Mammalian and mycobacterial lipids are known to be presented by human CD1a, CD1b, CD1c, and CD1d. α-Galactosyl ceramide, a lipid found in the marine sponge Agelas mauritianus, has been the most extensively studied ligand for CD1d. It has been shown that in vitro stimulation of mouse spleen cells by α-GalCer led to the proliferation of NKTs and production of both IFN-γ and IL-4, a TH1-type and TH2-type response, respectively. Murine studies have shown that cells can be rapidly activated by immature dendritic cells (iDCs) bearing α-GalCer and that the activated iNKTs can in turn induce full maturation of DCs.

Uses of Adjuvants Comprising Glycosphingolipids

In one aspect, the present invention provides a method for augmenting an immunogenicity of an antigen in a mammal, comprising administering said antigen conjointly with an adjuvant composition comprising a glycosphingolipids (GSLs) of Formula 1. According to the present invention, the use of glycosphingolipids (GSLs) as an adjuvant results in an enhancement and/or extension of the duration of the protective immunity induced by the antigen. For example, as disclosed herein, conjoint administration of glycosphingolipids (GSLs) with peptides corresponding to T cell or B cell epitopes of tumor or viral antigens, or DNA constructs expressing these antigens enhances antigen-specific immune responses.

The glycosphingolipids (GSLs)-containing adjuvant of the invention can be conjointly administered with any antigen, in particular, with antigens derived from infectious agents or tumors.

The immunostimulating effects both in mice and humans may depend on the expression of CD1d molecules and are mediated by NKT cells. Indeed, the instant invention demonstrates that adjuvant activity is attributed at least in part to its ability to enhance and/or extend NKT-mediated antigen-specific Th1-type T cell responses and CD8+ T cell (or Tc) responses.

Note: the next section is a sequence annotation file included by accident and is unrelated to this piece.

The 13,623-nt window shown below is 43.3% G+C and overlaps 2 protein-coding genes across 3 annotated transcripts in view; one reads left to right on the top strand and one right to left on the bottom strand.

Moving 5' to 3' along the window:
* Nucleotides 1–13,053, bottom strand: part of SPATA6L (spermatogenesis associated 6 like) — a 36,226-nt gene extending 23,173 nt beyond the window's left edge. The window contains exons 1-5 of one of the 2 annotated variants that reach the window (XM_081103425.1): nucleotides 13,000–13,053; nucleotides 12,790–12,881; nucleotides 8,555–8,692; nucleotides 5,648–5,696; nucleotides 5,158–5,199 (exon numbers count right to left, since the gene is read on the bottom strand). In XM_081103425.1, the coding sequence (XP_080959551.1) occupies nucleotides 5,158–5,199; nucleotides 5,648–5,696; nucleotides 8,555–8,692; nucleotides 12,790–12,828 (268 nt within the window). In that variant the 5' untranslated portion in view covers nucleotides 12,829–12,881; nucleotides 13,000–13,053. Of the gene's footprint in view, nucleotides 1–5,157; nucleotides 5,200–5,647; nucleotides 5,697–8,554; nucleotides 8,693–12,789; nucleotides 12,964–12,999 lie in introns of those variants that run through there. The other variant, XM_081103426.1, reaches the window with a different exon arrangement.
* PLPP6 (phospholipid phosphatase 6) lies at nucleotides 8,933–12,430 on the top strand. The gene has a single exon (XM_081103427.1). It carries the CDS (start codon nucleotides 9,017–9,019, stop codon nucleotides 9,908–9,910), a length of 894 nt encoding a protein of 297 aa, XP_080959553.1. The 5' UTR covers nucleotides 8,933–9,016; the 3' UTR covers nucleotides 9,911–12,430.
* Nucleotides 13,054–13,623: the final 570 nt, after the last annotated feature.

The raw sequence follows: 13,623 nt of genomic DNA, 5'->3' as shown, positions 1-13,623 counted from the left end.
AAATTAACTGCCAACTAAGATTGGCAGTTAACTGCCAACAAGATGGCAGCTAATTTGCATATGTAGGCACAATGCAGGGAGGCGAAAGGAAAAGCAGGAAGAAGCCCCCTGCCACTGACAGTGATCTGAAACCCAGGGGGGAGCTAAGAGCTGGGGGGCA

From an immunotherapy view point, glycosphingolipids (GSLs) activation of the NKT cell system appears to have distinct advantages over the other mechanisms for the following reasons: (a) the level of cytotoxicity of activated NKT cells is very high and effective against a wide variety of tumor cells or infected cells; (b) the activation of NKT cells by glycosphingolipids (GSLs) is totally dependent on a CD1d molecule, which is monomorphic among individuals (Porcelli, Adv. Immunol., 59: 1-98, 1995), indicating that glycosphingolipids (GSLs)-containing adjuvants can be utilized by all patients, regardless of MHC haplotype; (c) antigen-presenting functions of DC and NKT activation of human patients can be evaluated before immunotherapy by the in vivo assays in mice using Vα14 NKT cell status as an indicator.

According to the present invention, an adjuvant comprising glycosphingolipids (GSLs) of Formula 1 and antigen can be administered either as two separate formulations or as part of the same composition. If administered separately, the adjuvant and antigen can be administered either sequentially or simultaneously. As disclosed herein, simultaneous administration of glycosphingolipids (GSLs) adjuvant with the antigen is preferred and generally allows to achieve the most efficient immunostimulation.